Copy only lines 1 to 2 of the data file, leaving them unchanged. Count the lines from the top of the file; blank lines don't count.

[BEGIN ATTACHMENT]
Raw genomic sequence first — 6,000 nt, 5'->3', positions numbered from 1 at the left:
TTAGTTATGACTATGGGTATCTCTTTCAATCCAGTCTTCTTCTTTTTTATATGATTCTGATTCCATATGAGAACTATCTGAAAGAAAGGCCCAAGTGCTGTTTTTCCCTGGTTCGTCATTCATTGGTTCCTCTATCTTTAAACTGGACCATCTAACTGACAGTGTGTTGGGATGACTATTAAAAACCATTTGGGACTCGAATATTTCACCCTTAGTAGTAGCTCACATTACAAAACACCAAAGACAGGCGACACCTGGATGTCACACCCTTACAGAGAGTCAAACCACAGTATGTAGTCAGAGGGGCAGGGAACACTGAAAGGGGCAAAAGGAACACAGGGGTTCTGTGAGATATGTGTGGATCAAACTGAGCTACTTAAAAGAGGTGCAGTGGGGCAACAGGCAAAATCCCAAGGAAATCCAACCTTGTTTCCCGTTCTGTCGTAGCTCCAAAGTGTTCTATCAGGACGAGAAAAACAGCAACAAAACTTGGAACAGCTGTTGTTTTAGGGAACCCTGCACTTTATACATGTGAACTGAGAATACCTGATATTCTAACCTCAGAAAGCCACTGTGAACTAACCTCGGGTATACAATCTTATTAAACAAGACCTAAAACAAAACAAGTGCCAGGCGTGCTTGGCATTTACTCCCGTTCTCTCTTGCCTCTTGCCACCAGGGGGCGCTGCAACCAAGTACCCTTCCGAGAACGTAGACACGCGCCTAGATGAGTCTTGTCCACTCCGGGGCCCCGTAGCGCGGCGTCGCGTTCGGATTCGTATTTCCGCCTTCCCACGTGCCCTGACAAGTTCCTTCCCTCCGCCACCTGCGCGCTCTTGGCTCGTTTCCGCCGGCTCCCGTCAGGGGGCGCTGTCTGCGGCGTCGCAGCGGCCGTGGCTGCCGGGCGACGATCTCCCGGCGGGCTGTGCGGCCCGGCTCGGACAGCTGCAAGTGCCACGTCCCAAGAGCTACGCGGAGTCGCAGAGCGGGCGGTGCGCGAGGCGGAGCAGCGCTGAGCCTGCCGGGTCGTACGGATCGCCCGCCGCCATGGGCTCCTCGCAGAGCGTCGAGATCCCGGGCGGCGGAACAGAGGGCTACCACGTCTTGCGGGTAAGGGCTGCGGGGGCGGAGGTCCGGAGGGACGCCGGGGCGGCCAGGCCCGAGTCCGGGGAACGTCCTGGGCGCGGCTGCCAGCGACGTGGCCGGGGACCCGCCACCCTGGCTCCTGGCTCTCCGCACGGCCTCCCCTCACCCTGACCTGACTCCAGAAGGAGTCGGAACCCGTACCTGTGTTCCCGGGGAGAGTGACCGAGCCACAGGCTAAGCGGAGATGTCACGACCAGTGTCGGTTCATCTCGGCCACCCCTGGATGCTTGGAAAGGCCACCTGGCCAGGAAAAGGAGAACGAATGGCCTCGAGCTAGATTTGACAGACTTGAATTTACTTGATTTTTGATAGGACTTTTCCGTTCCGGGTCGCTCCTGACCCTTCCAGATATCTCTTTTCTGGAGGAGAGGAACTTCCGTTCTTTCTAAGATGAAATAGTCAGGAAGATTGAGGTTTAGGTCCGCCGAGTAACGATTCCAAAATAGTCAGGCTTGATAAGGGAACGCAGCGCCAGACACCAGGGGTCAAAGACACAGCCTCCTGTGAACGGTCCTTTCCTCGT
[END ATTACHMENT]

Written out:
Raw genomic sequence first — 6,000 nt, 5'->3', positions numbered from 1 at the left:
TTAGTTATGACTATGGGTATCTCTTTCAATCCAGTCTTCTTCTTTTTTATATGATTCTGATTCCATATGAGAACTATCTGAAAGAAAGGCCCAAGTGCTGTTTTTCCCTGGTTCGTCATTCATTGGTTCCTCTATCTTTAAACTGGACCATCTAACTGACAGTGTGTTGGGATGACTATTAAAAACCATTTGGGACTCGAATATTTCACCCTTAGTAGTAGCTCACATTACAAAACACCAAAGACAGGCGACACCTGGATGTCACACCCTTACAGAGAGTCAAACCACAGTATGTAGTCAGAGGGGCAGGGAACACTGAAAGGGGCAAAAGGAACACAGGGGTTCTGTGAGATATGTGTGGATCAAACTGAGCTACTTAAAAGAGGTGCAGTGGGGCAACAGGCAAAATCCCAAGGAAATCCAACCTTGTTTCCCGTTCTGTCGTAGCTCCAAAGTGTTCTATCAGGACGAGAAAAACAGCAACAAAACTTGGAACAGCTGTTGTTTTAGGGAACCCTGCACTTTATACATGTGAACTGAGAATACCTGATATTCTAACCTCAGAAAGCCACTGTGAACTAACCTCGGGTATACAATCTTATTAAACAAGACCTAAAACAAAACAAGTGCCAGGCGTGCTTGGCATTTACTCCCGTTCTCTCTTGCCTCTTGCCACCAGGGGGCGCTGCAACCAAGTACCCTTCCGAGAACGTAGACACGCGCCTAGATGAGTCTTGTCCACTCCGGGGCCCCGTAGCGCGGCGTCGCGTTCGGATTCGTATTTCCGCCTTCCCACGTGCCCTGACAAGTTCCTTCCCTCCGCCACCTGCGCGCTCTTGGCTCGTTTCCGCCGGCTCCCGTCAGGGGGCGCTGTCTGCGGCGTCGCAGCGGCCGTGGCTGCCGGGCGACGATCTCCCGGCGGGCTGTGCGGCCCGGCTCGGACAGCTGCAAGTGCCACGTCCCAAGAGCTACGCGGAGTCGCAGAGCGGGCGGTGCGCGAGGCGGAGCAGCGCTGAGCCTGCCGGGTCGTACGGATCGCCCGCCGCCATGGGCTCCTCGCAGAGCGTCGAGATCCCGGGCGGCGGAACAGAGGGCTACCACGTCTTGCGGGTAAGGGCTGCGGGGGCGGAGGTCCGGAGGGACGCCGGGGCGGCCAGGCCCGAGTCCGGGGAACGTCCTGGGCGCGGCTGCCAGCGACGTGGCCGGGGACCCGCCACCCTGGCTCCTGGCTCTCCGCACGGCCTCCCCTCACCCTGACCTGACTCCAGAAGGAGTCGGAACCCGTACCTGTGTTCCCGGGGAGAGTGACCGAGCCACAGGCTAAGCGGAGATGTCACGACCAGTGTCGGTTCATCTCGGCCACCCCTGGATGCTTGGAAAGGCCACCTGGCCAGGAAAAGGAGAACGAATGGCCTCGAGCTAGATTTGACAGACTTGAATTTACTTGATTTTTGATAGGACTTTTCCGTTCCGGGTCGCTCCTGACCCTTCCAGATATCTCTTTTCTGGAGGAGAGGAACTTCCGTTCTTTCTAAGATGAAATAGTCAGGAAGATTGAGGTTTAGGTCCGCCGAGTAACGATTCCAAAATAGTCAGGCTTGATAAGGGAACGCAGCGCCAGACACCAGGGGTCAAAGACACAGCCTCCTGTGAACGGTCCTTTCCTCGT